The FDA has approved Iressa (gefitinib, Astrazeneca) for the first-line treatment of patients with metastatic non-small cell lung cancer (NSCLC) whose tumors harbor specific types of epidermal growth factor receptor (EGFR) gene mutations, as detected by an FDA-approved test.
Iressa is a kinase inhibitor that blocks proteins that promote the development of cancerous cells with certain EGFR mutations. It is intended for the treatment of patients whose tumors express the most common types of EGFR mutations in NSCLC (exon 19 deletions or exon 21 L858R substitution gene mutations).
In addition, the therascreen EGFR RGQ PCR Kit (manufactured by QIAGEN Manchester Ltd, based in the UK) was approved as a companion diagnostic test to identify patients with tumors having the EGFR gene mutations in order to determine which patients would be appropriate for treatment with Iressa.
Iressa originally received accelerated approval in 2003 for the treatment of patients with advanced NSCLC after progression on platinum doublet chemotherapy and docetaxel. Iressa was voluntarily withdrawn from the market after subsequent confirmatory trials failed to verify clinical benefit. This current approval is for a different patient population (EGFR mutation-positive, previously untreated) than the 2003 approval.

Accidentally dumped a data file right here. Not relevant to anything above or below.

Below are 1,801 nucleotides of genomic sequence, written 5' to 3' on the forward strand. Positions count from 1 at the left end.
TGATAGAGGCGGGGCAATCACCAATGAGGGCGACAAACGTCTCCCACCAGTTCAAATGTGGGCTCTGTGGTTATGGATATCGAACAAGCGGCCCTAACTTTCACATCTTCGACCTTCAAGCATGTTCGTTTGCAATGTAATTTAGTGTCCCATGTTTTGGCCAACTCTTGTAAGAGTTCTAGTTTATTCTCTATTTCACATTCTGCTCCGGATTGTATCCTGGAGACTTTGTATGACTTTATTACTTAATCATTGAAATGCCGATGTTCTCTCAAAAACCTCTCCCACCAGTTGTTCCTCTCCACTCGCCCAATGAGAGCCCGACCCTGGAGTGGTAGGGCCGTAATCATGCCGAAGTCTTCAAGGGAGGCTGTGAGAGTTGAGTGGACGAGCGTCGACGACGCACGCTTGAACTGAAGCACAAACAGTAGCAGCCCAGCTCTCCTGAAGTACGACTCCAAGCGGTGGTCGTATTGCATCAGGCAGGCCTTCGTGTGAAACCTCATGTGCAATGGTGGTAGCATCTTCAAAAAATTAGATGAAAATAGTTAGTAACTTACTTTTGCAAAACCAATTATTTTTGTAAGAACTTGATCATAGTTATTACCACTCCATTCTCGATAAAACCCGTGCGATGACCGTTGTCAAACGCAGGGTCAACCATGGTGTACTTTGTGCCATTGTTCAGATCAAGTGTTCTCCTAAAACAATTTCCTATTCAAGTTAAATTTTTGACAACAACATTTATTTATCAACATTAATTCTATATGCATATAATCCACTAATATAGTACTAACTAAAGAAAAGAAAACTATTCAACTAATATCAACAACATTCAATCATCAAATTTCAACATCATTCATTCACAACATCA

“Iressa offers another effective first-line therapy option for selected lung cancer patients. This approval provides further support for a highly targeted approach to treating cancer,” said Richard Pazdur, MD, director of the Office of Hematology and Oncology Products in the FDA’s Center for Drug Evaluation and Research.
Iressa may cause serious side effects including interstitial lung disease, liver damage, gastrointestinal perforation, severe diarrhea and ocular disorders. The most common side effects of Iressa are diarrhea and skin reactions (including rash, acne, dry skin and pruritus, or itching).
More information is available on the FDA website.